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HbA1C and Mortality Data for Non-Diabetics


I wanted to present this info: http://carbsanity.blogspot.com/2013/09/low-hba1c-is-as-bad-or-worse-than-high.html

In case the website is not allowed I will post an image.

The data is for NON diabetics.

The mortality likelyhood is modelled by 8 different variants of 3 models for non-diabetics.

The lowest mortality rate among non-diabetics is the group with HbA1C between 5.0 and 5.4, NOT the groups lower than 5.0 as Bernstein believes. The mortality rate of those with an HbA1C between 4.5-4.9 is higher than that of those between 5.0 and 5.4 in all of the model variants. The mortality rate of those lower than 4.5 is as high as for those above 6.0.

the point is that the lowest mortality rate is NOT skewed above 5.0 because of deaths due to diabetic hypoglycemia, because this study does not include diabetics. It COULD be slightly skewed due to very low HbA1C's being related to anemia, but the point remains that there is no evidence that anybody lives longer by taking their HbA1C down below 5.0. Model 2e though I believe accounts for anemia and still shows higher mortality prediction rate at 4.5-4.9 than at 5.0-5.4

Since the 4.5-4.9 group has a little lower increased mortality than the 5.5-5.9 group, it looks to me like the absolute bottom of the graph of mortality to HbA1C would bealmost, but not quite at the very bottom of the 5.0-5.4 group, say 5.1.

It is odd that the groups with HbA1C below 5.0 had higher average mortality but a broader range of mortality that extended from lower than that of those at 5.0-5.4 to higher than that. This might indicate that there is a division between non-diabetics who are below 5.0 into those who are below 5.0 due to pathological reasons.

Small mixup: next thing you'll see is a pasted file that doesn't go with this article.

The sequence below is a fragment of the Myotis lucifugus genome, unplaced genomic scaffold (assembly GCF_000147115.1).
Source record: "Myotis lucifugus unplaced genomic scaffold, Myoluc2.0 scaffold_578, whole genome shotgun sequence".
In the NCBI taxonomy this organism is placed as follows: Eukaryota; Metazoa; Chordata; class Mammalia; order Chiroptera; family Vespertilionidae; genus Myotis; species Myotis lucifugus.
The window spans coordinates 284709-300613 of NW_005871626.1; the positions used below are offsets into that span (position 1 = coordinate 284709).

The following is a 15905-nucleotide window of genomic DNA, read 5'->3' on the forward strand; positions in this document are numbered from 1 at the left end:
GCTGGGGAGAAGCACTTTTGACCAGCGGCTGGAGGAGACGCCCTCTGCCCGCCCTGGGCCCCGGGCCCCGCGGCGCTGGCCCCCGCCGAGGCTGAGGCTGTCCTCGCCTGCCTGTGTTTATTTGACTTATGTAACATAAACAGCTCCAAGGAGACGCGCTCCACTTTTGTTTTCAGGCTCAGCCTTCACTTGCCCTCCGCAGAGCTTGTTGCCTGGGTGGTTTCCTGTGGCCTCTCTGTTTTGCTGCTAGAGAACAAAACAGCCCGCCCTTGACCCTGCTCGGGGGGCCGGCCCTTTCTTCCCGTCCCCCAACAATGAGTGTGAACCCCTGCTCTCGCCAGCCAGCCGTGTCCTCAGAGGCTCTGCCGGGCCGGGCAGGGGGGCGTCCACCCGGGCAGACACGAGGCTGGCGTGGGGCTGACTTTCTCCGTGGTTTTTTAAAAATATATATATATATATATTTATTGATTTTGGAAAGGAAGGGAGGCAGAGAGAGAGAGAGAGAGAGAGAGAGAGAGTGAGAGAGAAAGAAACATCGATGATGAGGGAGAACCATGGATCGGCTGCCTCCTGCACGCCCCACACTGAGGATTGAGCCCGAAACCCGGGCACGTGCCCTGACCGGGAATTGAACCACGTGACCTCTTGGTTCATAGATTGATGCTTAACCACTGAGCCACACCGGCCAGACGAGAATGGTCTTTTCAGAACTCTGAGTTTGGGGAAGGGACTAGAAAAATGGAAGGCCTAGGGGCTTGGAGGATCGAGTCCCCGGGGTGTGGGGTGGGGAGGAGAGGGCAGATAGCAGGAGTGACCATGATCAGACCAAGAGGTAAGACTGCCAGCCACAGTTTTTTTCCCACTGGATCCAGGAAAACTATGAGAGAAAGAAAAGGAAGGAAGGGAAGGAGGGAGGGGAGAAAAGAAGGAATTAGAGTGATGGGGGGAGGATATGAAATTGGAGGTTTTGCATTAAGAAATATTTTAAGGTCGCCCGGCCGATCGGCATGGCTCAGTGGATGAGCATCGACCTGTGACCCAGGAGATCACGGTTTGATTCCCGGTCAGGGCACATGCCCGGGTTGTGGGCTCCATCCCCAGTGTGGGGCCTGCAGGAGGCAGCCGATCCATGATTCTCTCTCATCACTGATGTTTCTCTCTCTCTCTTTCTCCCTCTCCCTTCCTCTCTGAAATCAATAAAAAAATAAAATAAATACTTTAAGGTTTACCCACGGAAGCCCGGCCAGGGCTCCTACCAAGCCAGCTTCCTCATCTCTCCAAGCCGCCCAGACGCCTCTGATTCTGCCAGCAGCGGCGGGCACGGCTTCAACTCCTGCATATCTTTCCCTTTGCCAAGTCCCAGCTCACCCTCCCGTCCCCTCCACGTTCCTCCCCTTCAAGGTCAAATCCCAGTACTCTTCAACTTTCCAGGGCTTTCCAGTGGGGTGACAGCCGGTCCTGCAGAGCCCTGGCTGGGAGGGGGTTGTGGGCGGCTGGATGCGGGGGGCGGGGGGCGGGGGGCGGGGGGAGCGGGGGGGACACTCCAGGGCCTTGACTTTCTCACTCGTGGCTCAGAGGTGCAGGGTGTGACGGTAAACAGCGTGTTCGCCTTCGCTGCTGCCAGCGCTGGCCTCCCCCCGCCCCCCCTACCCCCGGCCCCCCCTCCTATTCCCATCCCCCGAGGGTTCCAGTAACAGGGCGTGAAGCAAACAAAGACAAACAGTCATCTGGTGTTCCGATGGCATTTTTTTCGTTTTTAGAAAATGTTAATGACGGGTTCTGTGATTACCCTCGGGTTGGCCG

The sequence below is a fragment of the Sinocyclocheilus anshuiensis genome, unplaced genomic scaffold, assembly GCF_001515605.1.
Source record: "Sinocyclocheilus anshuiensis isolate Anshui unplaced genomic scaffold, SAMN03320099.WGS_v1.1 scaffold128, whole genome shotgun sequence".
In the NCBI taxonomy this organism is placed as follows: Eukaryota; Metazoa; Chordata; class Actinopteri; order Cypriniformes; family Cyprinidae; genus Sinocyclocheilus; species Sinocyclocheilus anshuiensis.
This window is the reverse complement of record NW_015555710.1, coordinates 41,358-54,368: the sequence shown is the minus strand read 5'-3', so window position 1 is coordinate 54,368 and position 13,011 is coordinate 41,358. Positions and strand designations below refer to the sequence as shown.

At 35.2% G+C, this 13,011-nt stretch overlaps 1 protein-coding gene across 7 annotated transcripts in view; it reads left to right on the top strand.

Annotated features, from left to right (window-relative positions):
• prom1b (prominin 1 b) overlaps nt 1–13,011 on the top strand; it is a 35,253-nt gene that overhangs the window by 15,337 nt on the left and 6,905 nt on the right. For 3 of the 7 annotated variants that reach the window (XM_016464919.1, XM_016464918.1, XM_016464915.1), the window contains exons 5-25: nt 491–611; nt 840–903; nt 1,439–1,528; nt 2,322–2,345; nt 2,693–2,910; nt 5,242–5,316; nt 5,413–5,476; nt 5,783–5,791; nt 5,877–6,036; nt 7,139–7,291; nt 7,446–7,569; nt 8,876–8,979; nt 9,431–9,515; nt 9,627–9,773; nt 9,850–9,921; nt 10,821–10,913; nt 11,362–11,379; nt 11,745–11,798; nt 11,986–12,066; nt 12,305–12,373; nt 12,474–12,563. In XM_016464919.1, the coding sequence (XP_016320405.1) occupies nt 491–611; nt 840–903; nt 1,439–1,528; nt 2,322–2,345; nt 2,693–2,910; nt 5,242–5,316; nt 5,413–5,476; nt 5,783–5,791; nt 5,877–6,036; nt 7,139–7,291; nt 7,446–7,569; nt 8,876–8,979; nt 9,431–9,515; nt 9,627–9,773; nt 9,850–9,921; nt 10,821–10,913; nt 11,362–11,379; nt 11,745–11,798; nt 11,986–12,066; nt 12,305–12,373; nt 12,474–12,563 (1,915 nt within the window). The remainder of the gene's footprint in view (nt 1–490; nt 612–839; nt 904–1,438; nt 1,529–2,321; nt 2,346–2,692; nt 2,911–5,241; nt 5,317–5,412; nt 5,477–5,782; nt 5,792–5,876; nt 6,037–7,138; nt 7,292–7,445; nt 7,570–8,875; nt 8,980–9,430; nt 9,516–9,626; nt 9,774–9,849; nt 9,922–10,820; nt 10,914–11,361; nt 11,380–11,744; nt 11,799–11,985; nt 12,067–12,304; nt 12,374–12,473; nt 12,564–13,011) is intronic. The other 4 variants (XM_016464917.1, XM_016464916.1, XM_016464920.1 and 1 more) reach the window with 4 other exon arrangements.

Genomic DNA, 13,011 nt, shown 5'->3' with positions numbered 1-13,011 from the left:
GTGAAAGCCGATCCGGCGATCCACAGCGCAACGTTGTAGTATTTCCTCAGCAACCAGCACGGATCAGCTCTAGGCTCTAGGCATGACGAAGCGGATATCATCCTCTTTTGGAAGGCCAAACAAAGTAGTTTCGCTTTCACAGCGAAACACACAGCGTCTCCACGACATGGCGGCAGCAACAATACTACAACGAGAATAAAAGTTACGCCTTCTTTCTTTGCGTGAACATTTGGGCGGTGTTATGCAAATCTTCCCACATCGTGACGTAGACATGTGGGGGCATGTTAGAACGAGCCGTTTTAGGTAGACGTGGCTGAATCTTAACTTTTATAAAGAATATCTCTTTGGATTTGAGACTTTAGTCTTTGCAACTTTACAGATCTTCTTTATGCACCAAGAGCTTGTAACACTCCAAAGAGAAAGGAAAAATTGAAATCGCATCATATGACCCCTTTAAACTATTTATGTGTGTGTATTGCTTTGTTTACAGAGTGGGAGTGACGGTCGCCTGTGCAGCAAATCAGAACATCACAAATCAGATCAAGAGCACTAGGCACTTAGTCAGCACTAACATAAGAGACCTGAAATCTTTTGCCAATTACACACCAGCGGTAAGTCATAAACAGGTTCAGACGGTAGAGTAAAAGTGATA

I will also point out that another study cited shows that ALL CAUSE mortality for non-diabetics is lowest for on the graph for FASTING blood sugar of 99 which is considered by many doctors to be a sign of likely future diabetes. The study did exclude those who were actually diabetic though.

I wanted to add that Dr. Bernstein was clearly ahead of his time, or even the current times with regard to diabetics, but he personally advocates that a normal fasting blood sugar is 83, and an A1C should be below 4.6, and possibly as low as 4.2 (which he claims to have reached). I think he is a genius, and did took the best possible approach for diabetes when insulin was slow and blood sugar tests were slow and not up to the minute. Lower insulin doses for lower carbs reduce the margin of error that can lead to killer hypos, but IF an insulin using diabetic can avoid hypos the evidence still supports the best health in the low end of the 5.0-5.4 HbA1C range, and if someone does not become diabetic, the best fasting blood sugar (lowest mortality) is in the 90s, and clearly NOT in the 80s.


Those fasting blood sugar numbers are surprising.


Thank you for posting the study!

The data for mid-low HbA1C though is not showing greater mortality. Too much variability relative to the number of subjects (for example, for the 4.5 to 4.9 group, the 95% confidence interval includes anywhere down to 68% for the mortality, which would be less.)

The paper ( http://circoutcomes.ahajournals.org/content/3/6/661.long ) seems to claim statistically significant findings only for A1C < 4.0 and AC1 >= 5.5.